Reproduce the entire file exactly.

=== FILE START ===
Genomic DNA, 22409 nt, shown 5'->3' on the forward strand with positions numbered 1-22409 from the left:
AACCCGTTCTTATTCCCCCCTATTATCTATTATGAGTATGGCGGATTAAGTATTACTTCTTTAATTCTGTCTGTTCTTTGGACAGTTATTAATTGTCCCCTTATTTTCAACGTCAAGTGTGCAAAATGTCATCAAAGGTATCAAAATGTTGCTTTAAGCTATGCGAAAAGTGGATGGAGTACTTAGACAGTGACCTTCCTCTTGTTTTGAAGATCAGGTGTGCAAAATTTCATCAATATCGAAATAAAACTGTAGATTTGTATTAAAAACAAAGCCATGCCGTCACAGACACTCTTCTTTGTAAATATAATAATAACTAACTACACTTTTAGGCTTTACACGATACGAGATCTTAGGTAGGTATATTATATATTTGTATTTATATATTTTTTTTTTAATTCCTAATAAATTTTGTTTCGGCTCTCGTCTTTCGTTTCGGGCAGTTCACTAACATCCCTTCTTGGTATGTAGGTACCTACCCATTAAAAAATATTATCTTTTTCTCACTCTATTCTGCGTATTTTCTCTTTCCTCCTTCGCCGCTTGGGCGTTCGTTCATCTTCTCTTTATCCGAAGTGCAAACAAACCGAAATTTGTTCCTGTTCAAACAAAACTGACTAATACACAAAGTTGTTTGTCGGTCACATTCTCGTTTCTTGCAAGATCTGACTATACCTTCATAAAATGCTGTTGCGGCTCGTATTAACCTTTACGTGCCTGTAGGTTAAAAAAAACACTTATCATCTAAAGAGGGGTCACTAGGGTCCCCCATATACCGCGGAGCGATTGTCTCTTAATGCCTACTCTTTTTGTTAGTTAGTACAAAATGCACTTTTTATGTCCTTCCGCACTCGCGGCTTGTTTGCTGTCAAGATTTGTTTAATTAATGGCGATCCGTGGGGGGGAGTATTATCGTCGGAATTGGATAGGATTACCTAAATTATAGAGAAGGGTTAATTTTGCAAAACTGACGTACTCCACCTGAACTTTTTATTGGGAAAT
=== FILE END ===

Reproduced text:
Genomic DNA, 22409 nt, shown 5'->3' on the forward strand with positions numbered 1-22409 from the left:
AACCCGTTCTTATTCCCCCCTATTATCTATTATGAGTATGGCGGATTAAGTATTACTTCTTTAATTCTGTCTGTTCTTTGGACAGTTATTAATTGTCCCCTTATTTTCAACGTCAAGTGTGCAAAATGTCATCAAAGGTATCAAAATGTTGCTTTAAGCTATGCGAAAAGTGGATGGAGTACTTAGACAGTGACCTTCCTCTTGTTTTGAAGATCAGGTGTGCAAAATTTCATCAATATCGAAATAAAACTGTAGATTTGTATTAAAAACAAAGCCATGCCGTCACAGACACTCTTCTTTGTAAATATAATAATAACTAACTACACTTTTAGGCTTTACACGATACGAGATCTTAGGTAGGTATATTATATATTTGTATTTATATATTTTTTTTTTAATTCCTAATAAATTTTGTTTCGGCTCTCGTCTTTCGTTTCGGGCAGTTCACTAACATCCCTTCTTGGTATGTAGGTACCTACCCATTAAAAAATATTATCTTTTTCTCACTCTATTCTGCGTATTTTCTCTTTCCTCCTTCGCCGCTTGGGCGTTCGTTCATCTTCTCTTTATCCGAAGTGCAAACAAACCGAAATTTGTTCCTGTTCAAACAAAACTGACTAATACACAAAGTTGTTTGTCGGTCACATTCTCGTTTCTTGCAAGATCTGACTATACCTTCATAAAATGCTGTTGCGGCTCGTATTAACCTTTACGTGCCTGTAGGTTAAAAAAAACACTTATCATCTAAAGAGGGGTCACTAGGGTCCCCCATATACCGCGGAGCGATTGTCTCTTAATGCCTACTCTTTTTGTTAGTTAGTACAAAATGCACTTTTTATGTCCTTCCGCACTCGCGGCTTGTTTGCTGTCAAGATTTGTTTAATTAATGGCGATCCGTGGGGGGGAGTATTATCGTCGGAATTGGATAGGATTACCTAAATTATAGAGAAGGGTTAATTTTGCAAAACTGACGTACTCCACCTGAACTTTTTATTGGGAAAT